Phone calls are usually pretty harmless. If you’re unlucky it might be debt collectors or telemarketers. It might even be that “friend” who won’t leave you alone since you got stuck talking to them at a party four years ago. Yet the big screen is full of examples that would make anyone think twice before answering.
Here are five examples which you may or may not know.
The opening scene of Wes Craven’s Scream is an instant classic that most cinema goers in the late nineties remember. Brilliantly self-referential, Scream ended up being endlessly parodied itself. Watching it now, just over sixteen years later, it still has the power to scare though. Drew Barrymore had top billing and what happened when she picked up the phone came as a complete surprise to many.
Regardless of the arguments about which one is superior (it’s the Japanese original by the way), there’s no denying that The Ring was a fantastically inventive modern take on the ghost story.
It all centers around the urban legend of a cursed videotape. After watching the tape, which contains a collection of mysterious and disturbing images, the viewer receives a phone call with creepy static on the other end. Seven days later they are found dead, their faces frozen in a grimace of extreme terror. The phone call is used to maximum effect in this one. The sense of dread tangibly increases every time you hear it ring.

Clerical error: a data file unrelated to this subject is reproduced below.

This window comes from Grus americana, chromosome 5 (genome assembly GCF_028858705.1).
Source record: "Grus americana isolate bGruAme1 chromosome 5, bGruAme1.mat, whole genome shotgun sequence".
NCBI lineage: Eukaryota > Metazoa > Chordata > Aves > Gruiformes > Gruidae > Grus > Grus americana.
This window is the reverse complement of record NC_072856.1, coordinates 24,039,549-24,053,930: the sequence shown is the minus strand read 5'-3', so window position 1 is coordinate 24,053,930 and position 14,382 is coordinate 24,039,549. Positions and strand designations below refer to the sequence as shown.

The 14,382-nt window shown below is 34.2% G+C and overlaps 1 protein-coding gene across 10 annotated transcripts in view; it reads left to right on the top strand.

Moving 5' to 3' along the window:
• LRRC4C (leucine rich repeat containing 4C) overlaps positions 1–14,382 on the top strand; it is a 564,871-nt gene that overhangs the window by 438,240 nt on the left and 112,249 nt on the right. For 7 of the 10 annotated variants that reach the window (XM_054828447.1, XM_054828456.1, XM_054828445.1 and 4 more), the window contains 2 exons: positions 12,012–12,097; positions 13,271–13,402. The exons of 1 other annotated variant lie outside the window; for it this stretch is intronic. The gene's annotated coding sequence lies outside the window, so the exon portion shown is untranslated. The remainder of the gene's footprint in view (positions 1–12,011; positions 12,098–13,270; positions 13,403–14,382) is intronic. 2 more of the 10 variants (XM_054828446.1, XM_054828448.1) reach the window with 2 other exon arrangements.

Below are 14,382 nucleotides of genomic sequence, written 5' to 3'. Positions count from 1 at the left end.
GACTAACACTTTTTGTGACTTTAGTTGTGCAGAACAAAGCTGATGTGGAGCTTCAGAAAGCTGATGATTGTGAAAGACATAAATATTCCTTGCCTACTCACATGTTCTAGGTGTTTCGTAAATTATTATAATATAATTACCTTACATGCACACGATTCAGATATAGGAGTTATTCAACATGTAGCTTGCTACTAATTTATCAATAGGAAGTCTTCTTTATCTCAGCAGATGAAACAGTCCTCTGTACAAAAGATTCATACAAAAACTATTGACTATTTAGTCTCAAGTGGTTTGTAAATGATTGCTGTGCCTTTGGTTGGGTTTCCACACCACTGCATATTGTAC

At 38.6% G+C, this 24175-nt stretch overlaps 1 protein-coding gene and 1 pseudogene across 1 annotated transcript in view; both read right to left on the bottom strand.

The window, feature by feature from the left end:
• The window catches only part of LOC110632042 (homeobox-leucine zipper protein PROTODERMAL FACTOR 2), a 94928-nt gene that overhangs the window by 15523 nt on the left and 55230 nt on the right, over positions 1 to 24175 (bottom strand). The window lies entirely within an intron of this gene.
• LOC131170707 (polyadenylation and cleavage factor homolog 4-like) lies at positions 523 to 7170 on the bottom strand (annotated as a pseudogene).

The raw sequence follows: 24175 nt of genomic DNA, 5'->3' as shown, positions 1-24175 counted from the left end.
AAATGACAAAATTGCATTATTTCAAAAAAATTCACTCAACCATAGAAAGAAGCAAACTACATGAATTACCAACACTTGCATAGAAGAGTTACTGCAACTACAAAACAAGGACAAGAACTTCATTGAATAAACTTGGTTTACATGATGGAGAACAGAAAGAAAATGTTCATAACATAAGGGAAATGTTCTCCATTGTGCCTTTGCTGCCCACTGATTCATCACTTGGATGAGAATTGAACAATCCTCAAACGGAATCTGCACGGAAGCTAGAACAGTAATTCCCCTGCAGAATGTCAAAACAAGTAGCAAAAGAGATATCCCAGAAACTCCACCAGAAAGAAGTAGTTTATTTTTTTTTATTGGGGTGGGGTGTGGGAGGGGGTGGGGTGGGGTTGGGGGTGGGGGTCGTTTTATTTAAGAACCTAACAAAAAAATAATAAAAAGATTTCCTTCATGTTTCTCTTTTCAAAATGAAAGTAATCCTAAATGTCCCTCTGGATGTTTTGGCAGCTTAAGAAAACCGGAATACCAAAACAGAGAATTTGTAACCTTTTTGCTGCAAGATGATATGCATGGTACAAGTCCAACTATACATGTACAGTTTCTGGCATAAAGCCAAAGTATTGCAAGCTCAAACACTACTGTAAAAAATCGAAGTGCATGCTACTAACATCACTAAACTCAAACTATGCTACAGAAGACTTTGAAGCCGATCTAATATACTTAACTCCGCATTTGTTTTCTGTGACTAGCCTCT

Bob Clark’s cult horror from 1974 is considered by many to be the precursor to the Slasher movie. Indeed, many of the techniques he employs were later used by John Carpenter in his later classic, Halloween.
The plot revolves around a group of girls living in a sorority house. One night they receive an obscene and genuinely disturbing phone call which the brash and confident leader of the group dismisses as a random pervert. People start to get bumped off soon after in a variation of a common urban legend.
The payphone is something that was already becoming a thing of the past when Phone Booth was released. It’s hard to think of another modern film since that even features one. Here Colin Farrell uses one to contact his bit on the side when things rapidly start to go bad for him. He soon ends up with a crazed sniper on the other end of the line who forces him to make life or death decisions. Apparently the basic premise, a film that takes place entirely in a phone booth was pitched to Hitchcock in the 60s. Who knows what he would have made of it?
Dial M for Murder
It would be wrong not to include a Hitchcock creation here. In this film, we see a man who plans to murder his wife in a somewhat complicated scheme involving a phone call. It’s right there in the title. The husband has arranged for an accomplice to be in the house and sneak up behind her when she answers the phone. We know this of course but Hitchcock, the master, keeps the suspense cranked up even after things inevitably don’t go to plan.
Of course in real life there’s almost always nothing to worry about. We all love to shout at the stupid characters on the screen who should have called the police or used some form of reverse phone lookup. But if you’re extra paranoid, you could just not answer the phone. That or get rid of your land line all together.
Author Byline: Mal McGinley is a film enthusiast from Northern Ireland who enjoys romantic walks on the beach, Guinness and the Wu Tang Clan. He writes for White Pages.